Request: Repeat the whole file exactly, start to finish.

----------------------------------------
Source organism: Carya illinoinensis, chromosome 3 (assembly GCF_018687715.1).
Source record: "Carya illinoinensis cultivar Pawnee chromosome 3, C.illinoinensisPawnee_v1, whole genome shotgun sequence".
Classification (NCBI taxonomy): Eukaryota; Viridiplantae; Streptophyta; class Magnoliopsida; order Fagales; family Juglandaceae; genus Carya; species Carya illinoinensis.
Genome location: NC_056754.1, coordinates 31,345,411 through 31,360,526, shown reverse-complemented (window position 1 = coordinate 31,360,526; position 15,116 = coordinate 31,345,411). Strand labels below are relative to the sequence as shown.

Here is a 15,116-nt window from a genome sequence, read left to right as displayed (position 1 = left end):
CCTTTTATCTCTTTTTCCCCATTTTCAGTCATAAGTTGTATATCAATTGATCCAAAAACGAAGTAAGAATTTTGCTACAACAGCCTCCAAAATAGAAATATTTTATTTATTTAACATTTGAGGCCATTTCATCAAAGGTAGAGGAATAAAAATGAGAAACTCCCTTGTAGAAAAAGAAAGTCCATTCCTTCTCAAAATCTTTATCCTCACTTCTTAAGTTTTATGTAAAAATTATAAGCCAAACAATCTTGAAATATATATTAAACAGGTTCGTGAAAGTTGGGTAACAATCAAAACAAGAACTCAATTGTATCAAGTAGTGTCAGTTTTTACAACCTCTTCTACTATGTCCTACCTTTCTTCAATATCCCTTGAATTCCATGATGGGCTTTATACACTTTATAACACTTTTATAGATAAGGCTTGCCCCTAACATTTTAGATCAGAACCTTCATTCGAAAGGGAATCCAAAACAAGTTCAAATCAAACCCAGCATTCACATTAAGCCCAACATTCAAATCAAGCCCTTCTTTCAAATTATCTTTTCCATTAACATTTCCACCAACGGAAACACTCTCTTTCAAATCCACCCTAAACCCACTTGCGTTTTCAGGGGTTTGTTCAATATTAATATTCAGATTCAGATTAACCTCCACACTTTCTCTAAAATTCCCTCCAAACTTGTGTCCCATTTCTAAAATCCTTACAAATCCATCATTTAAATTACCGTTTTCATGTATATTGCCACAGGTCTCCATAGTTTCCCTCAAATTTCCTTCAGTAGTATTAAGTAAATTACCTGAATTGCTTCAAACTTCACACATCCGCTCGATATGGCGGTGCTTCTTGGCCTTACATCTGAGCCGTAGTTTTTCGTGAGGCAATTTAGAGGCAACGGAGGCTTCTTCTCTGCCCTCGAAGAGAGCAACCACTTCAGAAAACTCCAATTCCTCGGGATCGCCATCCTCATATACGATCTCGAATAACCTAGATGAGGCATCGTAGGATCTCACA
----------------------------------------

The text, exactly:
Source organism: Carya illinoinensis, chromosome 3 (assembly GCF_018687715.1).
Source record: "Carya illinoinensis cultivar Pawnee chromosome 3, C.illinoinensisPawnee_v1, whole genome shotgun sequence".
Classification (NCBI taxonomy): Eukaryota; Viridiplantae; Streptophyta; class Magnoliopsida; order Fagales; family Juglandaceae; genus Carya; species Carya illinoinensis.
Genome location: NC_056754.1, coordinates 31,345,411 through 31,360,526, shown reverse-complemented (window position 1 = coordinate 31,360,526; position 15,116 = coordinate 31,345,411). Strand labels below are relative to the sequence as shown.

Here is a 15,116-nt window from a genome sequence, read left to right as displayed (position 1 = left end):
CCTTTTATCTCTTTTTCCCCATTTTCAGTCATAAGTTGTATATCAATTGATCCAAAAACGAAGTAAGAATTTTGCTACAACAGCCTCCAAAATAGAAATATTTTATTTATTTAACATTTGAGGCCATTTCATCAAAGGTAGAGGAATAAAAATGAGAAACTCCCTTGTAGAAAAAGAAAGTCCATTCCTTCTCAAAATCTTTATCCTCACTTCTTAAGTTTTATGTAAAAATTATAAGCCAAACAATCTTGAAATATATATTAAACAGGTTCGTGAAAGTTGGGTAACAATCAAAACAAGAACTCAATTGTATCAAGTAGTGTCAGTTTTTACAACCTCTTCTACTATGTCCTACCTTTCTTCAATATCCCTTGAATTCCATGATGGGCTTTATACACTTTATAACACTTTTATAGATAAGGCTTGCCCCTAACATTTTAGATCAGAACCTTCATTCGAAAGGGAATCCAAAACAAGTTCAAATCAAACCCAGCATTCACATTAAGCCCAACATTCAAATCAAGCCCTTCTTTCAAATTATCTTTTCCATTAACATTTCCACCAACGGAAACACTCTCTTTCAAATCCACCCTAAACCCACTTGCGTTTTCAGGGGTTTGTTCAATATTAATATTCAGATTCAGATTAACCTCCACACTTTCTCTAAAATTCCCTCCAAACTTGTGTCCCATTTCTAAAATCCTTACAAATCCATCATTTAAATTACCGTTTTCATGTATATTGCCACAGGTCTCCATAGTTTCCCTCAAATTTCCTTCAGTAGTATTAAGTAAATTACCTGAATTGCTTCAAACTTCACACATCCGCTCGATATGGCGGTGCTTCTTGGCCTTACATCTGAGCCGTAGTTTTTCGTGAGGCAATTTAGAGGCAACGGAGGCTTCTTCTCTGCCCTCGAAGAGAGCAACCACTTCAGAAAACTCCAATTCCTCGGGATCGCCATCCTCATATACGATCTCGAATAACCTAGATGAGGCATCGTAGGATCTCACA